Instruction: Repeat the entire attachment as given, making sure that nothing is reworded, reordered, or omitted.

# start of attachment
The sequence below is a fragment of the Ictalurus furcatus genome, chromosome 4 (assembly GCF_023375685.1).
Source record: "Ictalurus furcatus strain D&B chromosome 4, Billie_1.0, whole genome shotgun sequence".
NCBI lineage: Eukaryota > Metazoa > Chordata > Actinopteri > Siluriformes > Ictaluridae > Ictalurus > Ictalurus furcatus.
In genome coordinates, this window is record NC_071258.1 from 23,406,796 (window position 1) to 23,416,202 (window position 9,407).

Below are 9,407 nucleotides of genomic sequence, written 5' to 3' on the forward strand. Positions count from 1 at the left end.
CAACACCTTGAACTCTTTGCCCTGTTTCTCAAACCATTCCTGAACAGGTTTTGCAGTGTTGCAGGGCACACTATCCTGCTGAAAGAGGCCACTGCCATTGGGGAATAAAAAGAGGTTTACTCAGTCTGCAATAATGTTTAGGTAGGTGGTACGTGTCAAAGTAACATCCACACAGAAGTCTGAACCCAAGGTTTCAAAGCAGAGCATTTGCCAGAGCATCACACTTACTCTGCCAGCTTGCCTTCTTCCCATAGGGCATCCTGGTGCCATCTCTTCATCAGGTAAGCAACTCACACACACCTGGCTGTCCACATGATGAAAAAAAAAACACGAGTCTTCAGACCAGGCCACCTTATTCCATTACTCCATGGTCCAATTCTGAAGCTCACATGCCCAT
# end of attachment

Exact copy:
The sequence below is a fragment of the Ictalurus furcatus genome, chromosome 4 (assembly GCF_023375685.1).
Source record: "Ictalurus furcatus strain D&B chromosome 4, Billie_1.0, whole genome shotgun sequence".
NCBI lineage: Eukaryota > Metazoa > Chordata > Actinopteri > Siluriformes > Ictaluridae > Ictalurus > Ictalurus furcatus.
In genome coordinates, this window is record NC_071258.1 from 23,406,796 (window position 1) to 23,416,202 (window position 9,407).

Below are 9,407 nucleotides of genomic sequence, written 5' to 3' on the forward strand. Positions count from 1 at the left end.
CAACACCTTGAACTCTTTGCCCTGTTTCTCAAACCATTCCTGAACAGGTTTTGCAGTGTTGCAGGGCACACTATCCTGCTGAAAGAGGCCACTGCCATTGGGGAATAAAAAGAGGTTTACTCAGTCTGCAATAATGTTTAGGTAGGTGGTACGTGTCAAAGTAACATCCACACAGAAGTCTGAACCCAAGGTTTCAAAGCAGAGCATTTGCCAGAGCATCACACTTACTCTGCCAGCTTGCCTTCTTCCCATAGGGCATCCTGGTGCCATCTCTTCATCAGGTAAGCAACTCACACACACCTGGCTGTCCACATGATGAAAAAAAAAACACGAGTCTTCAGACCAGGCCACCTTATTCCATTACTCCATGGTCCAATTCTGAAGCTCACATGCCCAT